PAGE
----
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  • Author or Editor: Michael Beulah x
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A single spray of ammonium thiosulphate (ATS) fertilizer applied when the spur flowers are approaching full bloom and lateral flowers are at about 50% of full bloom effectively reduced hand-thinning time and substantially improved fruit size of apricot in experiments conducted over a four year period. When applied as a gun spray to solution run-off, 0.4% and 0.5% ATS reduced hand-thinning time by at least one-third, increased fruit size by about 20%, and did not reduce branch and tree yields compared to control trees hand-thinned at the normal time. Airblast sprays also proved effective but the amount of wetting appears to be very critical to success. With mature plantations, 1500 to 1800 L/ha of 3% ATS gave satisfactory results. Information concerning the relative susceptibility of spur and lateral flowers and beneficial effects on fruit color and internal quality will be presented and discussed.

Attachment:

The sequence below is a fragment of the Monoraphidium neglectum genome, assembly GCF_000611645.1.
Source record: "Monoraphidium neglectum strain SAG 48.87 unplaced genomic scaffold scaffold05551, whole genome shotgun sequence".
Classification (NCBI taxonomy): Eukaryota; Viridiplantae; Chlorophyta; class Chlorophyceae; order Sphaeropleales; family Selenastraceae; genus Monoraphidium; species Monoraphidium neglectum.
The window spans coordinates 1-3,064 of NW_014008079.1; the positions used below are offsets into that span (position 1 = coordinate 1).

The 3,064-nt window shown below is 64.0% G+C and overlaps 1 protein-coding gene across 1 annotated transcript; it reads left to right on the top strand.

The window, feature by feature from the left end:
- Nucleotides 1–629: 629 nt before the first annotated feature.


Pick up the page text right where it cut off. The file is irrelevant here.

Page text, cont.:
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Three experiments were conducted at two locations, two at Summerland, British Columbia, Canada and one at Corvallis, Ore., to evaluate synthetic auxins (MCPB-ethyl or NAA) and ethephon as blossom thinners for `Fuji' apple [Malus sylvestris (L.) Mill var. domestica (Borkh.) Mansf.]. These experiments also involved application of carbaryl at 1000 mg·L-1 in the postbloom period. All blossom thinners were sprayed at 85% full bloom while carbaryl was applied at 11-mm fruit diameter. Within these experiments, MCPB-ethyl at up to 20 mg·L-1 or NAA at up to 21 mg·L-1 increased whole flower cluster removal linearly with rate; however, with the Corvallis experiment MCPB-ethyl failed to result in any thinning. Neither auxin treatment consistently reduced fruit set on the remaining clusters, resulting in “clustering”. Bloom-time application of ethephon at 100 mg·L-1 with NAA further reduced crop load. Carbaryl reduced total crop load by increasing both whole cluster removal and number of sites with a single fruit. Return flowering was not improved by the auxin treatments except where there was very excessive crop reduction. Ethephon or carbaryl promoted return flowering with the carbaryl effect being more pronounced. However, this carbaryl effect was significantly countered by the bloom-time auxin whereas ethephon overcame the negative effects of the auxin treatments. The combined use of ethephon and carbaryl was effective in terms of both crop reduction and return flowering benefits. Chemical names used: 1-naphthyl N-methylcarbamate (carbaryl); 2-chloroethylphosphonic acid (ethephon); ethyl 4-(4-chloro-2-methylphenoxy) butanoate (MCPB-ethyl); and 2-(1-naphthyl) acetic acid (NAA).

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